“This is a creative and unique area of Sydney, with the large number of students at the universities and also many people employed in creative industries,” Harjanto says. “We knew this one would have to be different and had to think of the best ways to attract the people of that demographic.
“Even though we are not a fine dining restaurant, in terms of providing a good and consistent quality of service, getting all of the details right is also an important part of our business model.” Dendy Harjanto, Australasian director, Din Tai Fung
“So we worked on the decorations, with interesting patterns on the pillars, the mood of the lighting and the general look of the place. There are also such amazing views down Broadway and over the new University of Technology facade. It is an amazing part of town and that view makes up so much of what we have to offer.”
Of other Australian markets, the next likely location is Melbourne. He estimates the move will be “some time within the next 18 months”.
Harjanto continues: “Sydney and Melbourne are international cities and it would be nice to expand beyond Sydney.
“Australians are very international and they travel a lot. They are open and willing to try new foods, and so that makes them very attractive. They also know good food, so we know we always need to aim for that.”
Letting the business grow at its own momentum and not being forced to follow a rigid growth plan seems to be the plan. Din Tai Fung started as a dumplings street stall in Taiwan in 1974, and today boasts over 100 restaurants in 10 markets. Harjanto began the Indonesian Din Tai Fung restaurants a decade ago.
On how to expand a successful business without ruining its integrity, Harjanto states, “It is just a matter of doing what we have always done to succeed and doing what we actually preach in terms of our principles.
“We don’t cut corners when it comes to ingredients and freshness and choosing the best we can get. It is about not losing sight of the principles that made us successful in the first place.
“You always need to think long-term of how you can keep your customers satisfied and walk the talk when it comes to service. We always want to create an experience that makes customers feel visiting us is worth it.”
That focus on the customer experience remains the core of the way Harjanto does business. It also stems from his childhood when he would help his mother Henny serving at the bakery cafe the family owned in Indonesia. He credits his mother as the best teacher he has ever had about food and hospitality.
“The thing I always recall is that she really enjoyed all the operations of the business,” he says. “I remember her satisfaction when people complimented the food and she got such enjoyment out of that as she put so much passion into it.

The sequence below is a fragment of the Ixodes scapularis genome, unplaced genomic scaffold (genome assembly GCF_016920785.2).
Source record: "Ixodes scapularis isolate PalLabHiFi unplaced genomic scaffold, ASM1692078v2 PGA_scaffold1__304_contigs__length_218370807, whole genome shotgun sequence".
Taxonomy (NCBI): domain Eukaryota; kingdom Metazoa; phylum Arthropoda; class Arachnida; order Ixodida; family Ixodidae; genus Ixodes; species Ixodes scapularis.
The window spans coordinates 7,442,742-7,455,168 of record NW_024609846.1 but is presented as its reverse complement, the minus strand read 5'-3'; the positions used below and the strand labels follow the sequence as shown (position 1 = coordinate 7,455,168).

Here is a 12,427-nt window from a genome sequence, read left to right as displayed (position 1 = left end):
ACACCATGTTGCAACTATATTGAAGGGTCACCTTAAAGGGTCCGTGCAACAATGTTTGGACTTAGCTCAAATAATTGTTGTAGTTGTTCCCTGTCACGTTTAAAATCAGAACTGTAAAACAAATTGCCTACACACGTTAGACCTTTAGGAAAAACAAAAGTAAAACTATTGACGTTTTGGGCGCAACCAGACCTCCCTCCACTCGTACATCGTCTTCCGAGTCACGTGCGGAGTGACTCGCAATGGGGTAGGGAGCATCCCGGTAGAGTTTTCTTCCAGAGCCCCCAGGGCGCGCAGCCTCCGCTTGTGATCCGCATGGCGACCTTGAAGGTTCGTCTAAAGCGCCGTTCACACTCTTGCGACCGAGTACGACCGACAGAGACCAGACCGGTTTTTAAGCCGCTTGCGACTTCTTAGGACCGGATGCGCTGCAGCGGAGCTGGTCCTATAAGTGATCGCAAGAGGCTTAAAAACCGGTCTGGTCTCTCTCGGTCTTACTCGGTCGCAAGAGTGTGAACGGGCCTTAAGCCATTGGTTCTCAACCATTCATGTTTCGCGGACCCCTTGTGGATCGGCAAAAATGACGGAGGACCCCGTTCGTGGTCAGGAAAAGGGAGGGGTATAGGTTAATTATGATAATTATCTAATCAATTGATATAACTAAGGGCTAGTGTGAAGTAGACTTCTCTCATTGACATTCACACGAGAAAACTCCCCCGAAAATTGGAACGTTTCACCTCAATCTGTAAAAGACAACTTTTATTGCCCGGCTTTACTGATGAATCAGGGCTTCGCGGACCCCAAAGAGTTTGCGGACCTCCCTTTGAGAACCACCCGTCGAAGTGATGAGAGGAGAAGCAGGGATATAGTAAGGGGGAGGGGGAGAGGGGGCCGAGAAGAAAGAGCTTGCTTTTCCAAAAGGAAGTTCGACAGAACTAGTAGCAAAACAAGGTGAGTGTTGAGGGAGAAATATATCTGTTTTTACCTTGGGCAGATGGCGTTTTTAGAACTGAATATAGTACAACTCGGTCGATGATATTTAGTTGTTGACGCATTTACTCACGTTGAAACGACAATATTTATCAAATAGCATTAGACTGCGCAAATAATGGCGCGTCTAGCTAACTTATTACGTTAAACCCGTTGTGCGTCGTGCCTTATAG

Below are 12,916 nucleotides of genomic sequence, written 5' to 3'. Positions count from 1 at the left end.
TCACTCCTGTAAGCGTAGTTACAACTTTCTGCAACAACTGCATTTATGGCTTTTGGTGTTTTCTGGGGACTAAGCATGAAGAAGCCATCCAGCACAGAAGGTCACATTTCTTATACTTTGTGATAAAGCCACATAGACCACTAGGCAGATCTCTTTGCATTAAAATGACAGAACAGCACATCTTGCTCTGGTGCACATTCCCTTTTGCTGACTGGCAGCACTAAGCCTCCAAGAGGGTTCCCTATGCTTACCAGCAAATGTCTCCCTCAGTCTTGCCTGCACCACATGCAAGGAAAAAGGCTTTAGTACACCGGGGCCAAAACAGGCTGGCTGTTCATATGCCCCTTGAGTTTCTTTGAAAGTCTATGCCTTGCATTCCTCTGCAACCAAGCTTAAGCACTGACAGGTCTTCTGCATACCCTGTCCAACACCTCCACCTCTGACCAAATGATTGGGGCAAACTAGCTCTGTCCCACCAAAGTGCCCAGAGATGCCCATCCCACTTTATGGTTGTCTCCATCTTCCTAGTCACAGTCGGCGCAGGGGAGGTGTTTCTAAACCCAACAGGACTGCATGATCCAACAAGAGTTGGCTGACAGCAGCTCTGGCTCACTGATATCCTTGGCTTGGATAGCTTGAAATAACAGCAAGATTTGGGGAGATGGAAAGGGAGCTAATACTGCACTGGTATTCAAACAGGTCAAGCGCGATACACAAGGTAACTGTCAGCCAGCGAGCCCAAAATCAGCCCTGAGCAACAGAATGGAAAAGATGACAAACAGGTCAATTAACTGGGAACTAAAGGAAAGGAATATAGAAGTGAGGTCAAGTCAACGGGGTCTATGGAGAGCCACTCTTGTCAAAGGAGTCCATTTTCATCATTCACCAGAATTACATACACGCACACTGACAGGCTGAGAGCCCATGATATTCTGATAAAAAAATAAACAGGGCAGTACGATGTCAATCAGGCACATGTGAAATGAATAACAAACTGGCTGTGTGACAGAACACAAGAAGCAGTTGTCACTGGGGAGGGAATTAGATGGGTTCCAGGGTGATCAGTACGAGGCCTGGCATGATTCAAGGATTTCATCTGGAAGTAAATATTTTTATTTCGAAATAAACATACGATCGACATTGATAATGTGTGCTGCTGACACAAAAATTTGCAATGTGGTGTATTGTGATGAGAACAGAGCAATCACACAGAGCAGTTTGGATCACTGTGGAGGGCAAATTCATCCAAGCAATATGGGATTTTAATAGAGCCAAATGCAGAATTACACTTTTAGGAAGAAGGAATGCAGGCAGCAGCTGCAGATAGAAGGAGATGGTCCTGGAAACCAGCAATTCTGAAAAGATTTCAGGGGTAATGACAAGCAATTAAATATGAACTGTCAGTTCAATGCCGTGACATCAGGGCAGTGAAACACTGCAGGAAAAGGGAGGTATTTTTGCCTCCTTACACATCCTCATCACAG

“I learnt from her an insistence on quality every time, and a striving to get it right. That held her well for the long-term business, which she still has and which she is still passionate about. She would far rather be working at it than sitting on the sofa!”
With a laugh, Harjanto adds, “I think I got that gene from her!”
Born in Indonesia, Harjanto has Chinese heritage from both sides of his family, which he attributes his taste for all aspects of Chinese cuisine and culture.
After completing schooling in Singapore, Harjanto moved to San Francisco to study engineering at Stanford University. He later worked in Hong Kong as a financial analyst at Merrill Lynch. However, he insists, food was always on his agenda. “Working in finance was an important part of my career development and was more part of my training ground rather than a career path for the long term. And I love dumplings so much,” he says with a laugh. “But I always knew I wanted to work with food and one day have my own business.”
The corporate experience did indeed instil valuable lessons about good business procedures he has continued to apply with the expansion of Din Tai Fung through both Australia and Indonesia. One point in particular, he says, stands above all.
“Integrity—you can’t do without it,” Harjanto says. “In banking, that means everything. If you have done something that is not right, then the whole thing will fall down and it will be known. You have to give the customers what they deserve and what they are worth.
“However, if you take a good look around right now, there are a lot of other dumpling restaurants opening around the country. So we need to be careful and be sure we are offering our customers a better dining experience. And that is what I never want to lose sight of.”